Too often, we men (and women! It can no longer be doubted that the female mind is, under certain circumstances, able to subvert its whimsical nature and contribute substantively to the catalogue of intellectual endeavor) of letters perform our criticism with a chisel, rather than a flower (with the obvious exception of the great Brazilian critic Manuel Oliveira, whose geranium-based critique of Pound is among the most elegant – and fragrant – in the field). We have reached, it seems, a downward turn in the Freitagian pyramid of scholarship in the humanities, in which upstart postmodernists and “historians” of Bolshevik character are content simply to deface the monuments of our most learned minds with so much electronic graffiti.
It is a pleasure I reserve for myself, then, to undertake a first serious analysis of the poetry of former Stanford University student Brock Turner, whose debut long-form work of free verse appeared in public yesterday, to the delight of poetry lovers everywhere. Keats once said of Byron: “He describes what he sees – I describe what I imagine.” Turner has struck a kind of miraculous fusion of the two, in which what he imagines and what is actually the case become indistinguishable from one another. Whatever my failings as a literary critic, I consider myself grateful that, in future years, I will be able to recall that I, alone among scholars, was the first to plumb the inner reaches of this budding genius’s surreal and abstracted universe.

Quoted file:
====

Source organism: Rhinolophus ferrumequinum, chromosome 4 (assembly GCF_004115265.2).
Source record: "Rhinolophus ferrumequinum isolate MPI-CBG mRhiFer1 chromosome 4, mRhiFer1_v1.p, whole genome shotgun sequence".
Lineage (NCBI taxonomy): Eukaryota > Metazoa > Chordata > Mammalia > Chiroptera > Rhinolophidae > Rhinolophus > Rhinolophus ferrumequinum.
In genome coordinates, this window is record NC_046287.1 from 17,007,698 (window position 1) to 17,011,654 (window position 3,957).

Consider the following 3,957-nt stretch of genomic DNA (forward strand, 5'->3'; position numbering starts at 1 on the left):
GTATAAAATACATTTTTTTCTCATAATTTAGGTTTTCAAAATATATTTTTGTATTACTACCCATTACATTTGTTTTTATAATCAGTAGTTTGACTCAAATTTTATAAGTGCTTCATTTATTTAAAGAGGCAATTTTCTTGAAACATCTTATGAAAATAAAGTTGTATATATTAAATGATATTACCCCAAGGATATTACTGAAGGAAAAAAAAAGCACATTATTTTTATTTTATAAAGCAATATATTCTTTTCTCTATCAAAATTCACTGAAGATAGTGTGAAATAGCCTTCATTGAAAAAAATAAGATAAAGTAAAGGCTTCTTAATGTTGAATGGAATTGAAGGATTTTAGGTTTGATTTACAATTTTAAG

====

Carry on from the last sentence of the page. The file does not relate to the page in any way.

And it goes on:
Turner dedicates his 11-page, untitled work to Aaron Persky, the Californian judge whose mercy has since spared Turner from several decades in state prison. The poet has endured a profoundly traumatic past year-and-half; on January 17th of 2015, he fell victim to a bout of alcoholism, upon which he accidentally had sex with an unconscious female. No doubt shaken by the experience, he turned his pain into verse, and has produced the magnificence to which we turn our attention now.